Protesting Commencement Speakers: Who’s PC?

As happens almost every spring, students at a few schools have railed against their colleges’ choices of commencement speakers.  But this year’s protests have drawn more attention than usual, particularly those that led to withdrawals by Condoleeza Rice, an architect of President Bush’s foreign policy, from the Rutgers podium and by Christine Lagarde, head of the International Monetary Fund, at Smith.  Although conservatives have fulminated about these events more than liberals, both liberals and conservatives have condemned the student protesters whose actions led to these withdrawals.  One might say condemning these protests is almost politically correct.  Colleges and universities are ideally places that prize their openness to unpopular ideas, and exposing students to ideas that challenge their views is part of the higher education mission.  Moreover, although the First Amendment restrains only government action, the free speech values enshrined in that amendment are core to our conception of what makes America special.  These values appear threatened when groups suppress speech because they disapprove of a speaker or what a speaker has to say.

So how can one not protest the protesters?  No matter what one’s politics, it is easy to see in commencement speaker protests threats to both academic and First Amendment values.  It is no wonder that the commentariat has been quick to condemn the protests in the name of each.  Yet the widespread condemnation appears to be driven less by careful thought than by gut feelings fueled by lingering images of mobs shouting down speakers and running roughshod over the rights of both speakers and those who want to listen.  The issues are, however, more difficult than many suppose. Far from subverting core values, commencement speech protesters are acting in the best American tradition. They are answering speech with speech and seeking through argument to convert university administrators to their positions.  Those who condemn the student protesters are condemning them for exercising their first amendment rights.  Believers in the First Amendment cannot, however, have it both ways. If we value openness to controversial people and ideas, we must similarly value openness to speech that challenges what controversial people have said or done, disputes the claim that they merit being honored and argues the honor should be withdrawn.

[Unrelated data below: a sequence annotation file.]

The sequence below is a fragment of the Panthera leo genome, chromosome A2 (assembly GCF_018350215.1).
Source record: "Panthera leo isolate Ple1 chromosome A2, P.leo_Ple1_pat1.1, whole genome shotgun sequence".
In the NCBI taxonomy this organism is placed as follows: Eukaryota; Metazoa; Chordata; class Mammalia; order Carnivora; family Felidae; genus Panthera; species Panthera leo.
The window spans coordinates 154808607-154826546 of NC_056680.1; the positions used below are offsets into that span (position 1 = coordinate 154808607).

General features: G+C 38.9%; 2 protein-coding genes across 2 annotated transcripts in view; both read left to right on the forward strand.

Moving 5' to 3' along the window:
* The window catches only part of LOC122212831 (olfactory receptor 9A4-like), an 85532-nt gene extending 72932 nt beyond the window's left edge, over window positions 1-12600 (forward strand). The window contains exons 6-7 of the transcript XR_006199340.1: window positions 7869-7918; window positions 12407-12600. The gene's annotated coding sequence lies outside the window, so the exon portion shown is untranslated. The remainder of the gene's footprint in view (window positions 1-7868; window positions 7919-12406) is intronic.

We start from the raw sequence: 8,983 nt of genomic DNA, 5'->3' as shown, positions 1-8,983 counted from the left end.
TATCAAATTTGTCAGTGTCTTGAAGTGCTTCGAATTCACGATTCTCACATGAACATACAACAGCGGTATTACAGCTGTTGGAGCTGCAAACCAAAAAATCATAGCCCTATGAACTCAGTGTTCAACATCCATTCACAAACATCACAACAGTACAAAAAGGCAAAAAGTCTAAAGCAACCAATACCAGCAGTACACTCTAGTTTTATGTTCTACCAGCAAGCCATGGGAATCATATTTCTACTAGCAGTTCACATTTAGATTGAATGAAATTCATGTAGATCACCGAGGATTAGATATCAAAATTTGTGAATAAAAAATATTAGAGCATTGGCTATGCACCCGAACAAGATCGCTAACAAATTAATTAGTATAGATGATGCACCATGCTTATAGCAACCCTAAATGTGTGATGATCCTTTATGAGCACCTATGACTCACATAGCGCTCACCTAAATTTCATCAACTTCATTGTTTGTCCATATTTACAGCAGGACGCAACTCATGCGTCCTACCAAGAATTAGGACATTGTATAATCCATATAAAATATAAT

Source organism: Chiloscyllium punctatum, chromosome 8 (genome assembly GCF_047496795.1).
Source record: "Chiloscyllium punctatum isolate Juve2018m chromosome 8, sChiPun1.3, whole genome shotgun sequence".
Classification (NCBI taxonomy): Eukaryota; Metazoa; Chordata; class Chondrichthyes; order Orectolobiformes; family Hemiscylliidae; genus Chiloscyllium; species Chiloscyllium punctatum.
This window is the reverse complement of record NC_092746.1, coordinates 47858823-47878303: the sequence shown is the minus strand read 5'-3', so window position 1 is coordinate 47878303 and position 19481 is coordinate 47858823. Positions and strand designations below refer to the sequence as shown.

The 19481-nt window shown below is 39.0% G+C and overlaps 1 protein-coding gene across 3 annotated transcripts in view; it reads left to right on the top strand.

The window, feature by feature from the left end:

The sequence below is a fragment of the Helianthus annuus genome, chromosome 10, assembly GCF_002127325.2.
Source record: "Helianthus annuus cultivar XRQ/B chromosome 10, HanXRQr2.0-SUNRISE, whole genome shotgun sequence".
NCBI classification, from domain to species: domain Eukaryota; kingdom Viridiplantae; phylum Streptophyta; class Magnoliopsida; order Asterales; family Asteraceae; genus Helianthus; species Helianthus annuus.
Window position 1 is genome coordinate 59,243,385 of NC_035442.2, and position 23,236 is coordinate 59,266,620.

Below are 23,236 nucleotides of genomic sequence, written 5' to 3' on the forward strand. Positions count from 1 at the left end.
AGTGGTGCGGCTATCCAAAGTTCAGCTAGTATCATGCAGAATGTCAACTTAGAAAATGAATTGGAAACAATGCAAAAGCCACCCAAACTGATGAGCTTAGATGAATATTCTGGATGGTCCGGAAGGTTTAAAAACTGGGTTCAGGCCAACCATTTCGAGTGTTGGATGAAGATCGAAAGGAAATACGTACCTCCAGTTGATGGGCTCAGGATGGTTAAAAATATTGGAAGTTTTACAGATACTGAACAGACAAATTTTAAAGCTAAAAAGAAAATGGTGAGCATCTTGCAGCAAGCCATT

This point of what is being argued has not only been largely overlooked, it is the crucial one.  With rare exceptions the protests we are quick to condemn neither target commencement speakers for their speech nor are they motivated by the goal of stifling what the speakers have to say.  The speech targeted is seldom that of the invitees.  Rather it is the symbolic speech of university administrators. For example, in inviting Rice and Lagarde to speak, Rutgers University and Smith College were suggesting that they are exemplars of the kinds of citizens they want their schools to produce. Moreover, if customary practice is followed Rice and Lagarde will receive honorary degrees (“with all the rights, privileges and honors thereof”) making them officially part of Rutgers’ and Smith’s extended alumni communities.  If Rice and Lagarde are also protest targets, it is not for what they have said in the past or for what they might say at commencement.  Rice is condemned for her actions, particularly with respect to the Iraq war, and Lagarde for the IMF’s actions.  Although objecting to Lagarde may seem sophomoric, especially since she may be working to change IMF policies that motivate the protests, objecting is not totally misguided. Lagarde’s invitation was extended not for her many accomplishments, but because she is the IMF head, and that is also why there is opposition to her speaking.